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FirstFT: Ukraine’s government bonds surge as reserves reach record high

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Ukraine’s government bonds have surged in price over the past two months as investors grow more optimistic about how much of their money they will get back in an eventual restructuring of the war-torn country’s debt.

Kyiv’s debt tumbled following Russia’s invasion in February 2022, and prices sank further still after overseas creditors voted in favour of freezing interest payments on the country’s $20bn of international bonds.

But prices have climbed by more than 50 per cent since early June, putting Ukrainian bonds among the best performers in global fixed income markets this year.

A steady flow of foreign aid has pushed up Kyiv’s currency reserves to an all-time high of $41.7bn, according to central bank data published this week, while forecasts for the country’s economy have recently become less bleak. Read the full story.

Here’s what else I’m keeping tabs on today and over the weekend:

  • Economic data: Russia and the UK publish preliminary gross domestic product figures today, and France has its consumer price index for last month and labour data. The International Energy Agency releases its monthly oil market report.

  • UK strikes: A four-day walkout by junior doctors starting today is set to add to cancellations and a rapidly growing backlog for procedures at the NHS.

  • Football: The Premier League gets under way with a match between last season’s champions Manchester City and newly promoted Burnley. The Women’s World Cup goes into quarterfinals today.

How well did you keep up with the news this week? Take our quiz.

Five more top stories

1. Exclusive: UBS has begun the process of killing off Credit Suisse’s international brand, replacing signs at the collapsed bank’s US headquarters in New York and planning changes at other key sites, including its head office in London’s Canary Wharf, according to people familiar with internal discussions. Read the full story.

2. US headline inflation last month rose to 3.2 per cent, slightly up from the month before. The smaller than expected price increase supports the case for the Federal Reserve to hold interest rates steady at its next meeting in September. Here’s more from July’s data.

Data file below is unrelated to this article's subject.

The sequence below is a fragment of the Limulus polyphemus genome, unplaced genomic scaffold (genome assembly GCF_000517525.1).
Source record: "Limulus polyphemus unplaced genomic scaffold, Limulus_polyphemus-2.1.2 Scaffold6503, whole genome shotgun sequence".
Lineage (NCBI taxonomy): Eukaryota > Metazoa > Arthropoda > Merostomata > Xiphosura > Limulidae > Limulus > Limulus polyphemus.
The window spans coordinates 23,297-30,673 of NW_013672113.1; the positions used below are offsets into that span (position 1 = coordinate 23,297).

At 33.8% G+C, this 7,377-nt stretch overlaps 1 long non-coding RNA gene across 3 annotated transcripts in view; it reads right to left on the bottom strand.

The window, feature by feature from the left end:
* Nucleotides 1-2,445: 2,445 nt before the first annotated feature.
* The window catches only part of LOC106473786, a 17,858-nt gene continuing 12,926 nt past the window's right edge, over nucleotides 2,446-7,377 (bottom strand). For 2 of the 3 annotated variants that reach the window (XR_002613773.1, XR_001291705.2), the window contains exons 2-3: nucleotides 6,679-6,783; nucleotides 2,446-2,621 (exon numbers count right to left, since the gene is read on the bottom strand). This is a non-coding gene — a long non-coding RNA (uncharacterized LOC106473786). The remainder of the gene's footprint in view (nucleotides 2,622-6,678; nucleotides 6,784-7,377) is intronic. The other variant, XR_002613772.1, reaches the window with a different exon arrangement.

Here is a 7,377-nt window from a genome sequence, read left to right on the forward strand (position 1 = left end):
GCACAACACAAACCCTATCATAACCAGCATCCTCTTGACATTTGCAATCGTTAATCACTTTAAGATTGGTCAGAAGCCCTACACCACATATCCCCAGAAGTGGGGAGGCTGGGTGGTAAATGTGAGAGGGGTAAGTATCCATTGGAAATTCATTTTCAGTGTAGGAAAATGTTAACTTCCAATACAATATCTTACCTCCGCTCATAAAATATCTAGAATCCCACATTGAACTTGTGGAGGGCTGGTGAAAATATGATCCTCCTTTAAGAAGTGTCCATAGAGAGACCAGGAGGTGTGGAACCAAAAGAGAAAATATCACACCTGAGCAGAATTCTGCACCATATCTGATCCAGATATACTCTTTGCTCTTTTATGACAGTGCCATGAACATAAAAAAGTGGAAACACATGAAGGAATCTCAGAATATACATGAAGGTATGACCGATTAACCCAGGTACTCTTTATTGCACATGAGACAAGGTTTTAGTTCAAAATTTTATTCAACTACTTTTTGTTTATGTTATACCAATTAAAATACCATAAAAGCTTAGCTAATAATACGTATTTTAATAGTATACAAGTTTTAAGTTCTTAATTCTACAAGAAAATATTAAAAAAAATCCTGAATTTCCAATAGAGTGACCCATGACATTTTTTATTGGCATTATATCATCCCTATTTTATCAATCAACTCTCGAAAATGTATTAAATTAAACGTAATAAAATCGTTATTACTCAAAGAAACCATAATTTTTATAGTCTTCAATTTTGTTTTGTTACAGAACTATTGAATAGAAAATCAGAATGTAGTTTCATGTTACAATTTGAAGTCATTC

3. Amazon is tracking attendance and targeting US employees who fail to return to office. The company has sent emails to workers for “not currently meeting our expectation” of being at the workplace at least three days a week, prompting privacy concerns. Here’s how the Seattle-based tech giant is monitoring its staff.

4. Three French police officers have been charged over the death of a man during the unrest that rocked the country last month. Prosecutors said yesterday the officers were suspected of “armed assault that led to the unintentional death” of Mohamed Bendriss because they shot him with a gun that fires rubber balls. Here’s more on the probe into the sole death from the police’s crackdown on riots.

5. China is making a push to dominate the trading of lithium carbonate futures, with its Guangzhou Futures Exchange becoming the fourth global commodities exchange to launch contracts tracking the price of the mineral used in electric-car batteries. Open interest far outstripped activity at rivals in the UK, US and Singapore within three weeks. Read the full story.

  • US-China: Dozens of American venture capital firms face an uncertain future after President Joe Biden announced a ban on US investment in some of China’s critical tech industries.

  • China Focus: The FT’s best reporting on the world’s second-largest economy, in one place.

News in-depth

A liquefied natural gas tanker
© Reuters

This week’s surge in European gas prices underscores how the region’s success in weaning itself off Russian energy has left it more vulnerable to the ebb and flow of volatile global energy markets. While Europe managed to avert an energy crisis last year by rapidly increasing imports of liquefied natural gas, its newfound dependence on the fuel has left it competing with Asia for supplies.

We’re also reading . . . 

  • Wilko’s demise: After almost a century of selling DIY products and household items, the UK discount chain has collapsed. Here’s how it happened.

  • Flight delays: About a third of flights from UK airports were cancelled or delayed in the first five months of the year, suggesting a new norm for post-pandemic travel.

  • Middle East: More than half of young Arabs in north Africa and the Levant say they are actively trying to emigrate or considering leaving their home countries in search of better jobs abroad, research shows.

Chart of the day

About nine years ago in an article for the Spectator, Fraser Nelson calculated that on a gross domestic product per capita basis, and after adjusting for price differences, the UK would sit in 49th place out of the 50 US states, narrowly squeezing in ahead of Mississippi. Chief data reporter John Burn-Murdoch examines how true that claim is today.

Chart showing that Britain’s economy is highly London-centric. Without the capital, the UK would be poorer per head than Mississippi

Take a break from the news

The menu is the most vital piece of written communication in a restaurant’s armoury, but chefs don’t seem to care. Food journalist Tim Hayward takes aim at minimalist menus and explains how they are robbing diners of one of the best parts of the restaurant experience.

Illustration showing a gallery wall with framed art that features crops and fruits that form the shape of a woman’s side profile. Looking at the artwork is a bespectacled man holding a pen and a notepad
© Klaus Kremmerz

Additional contributions from Benjamin Wilhelm and Gordon Smith

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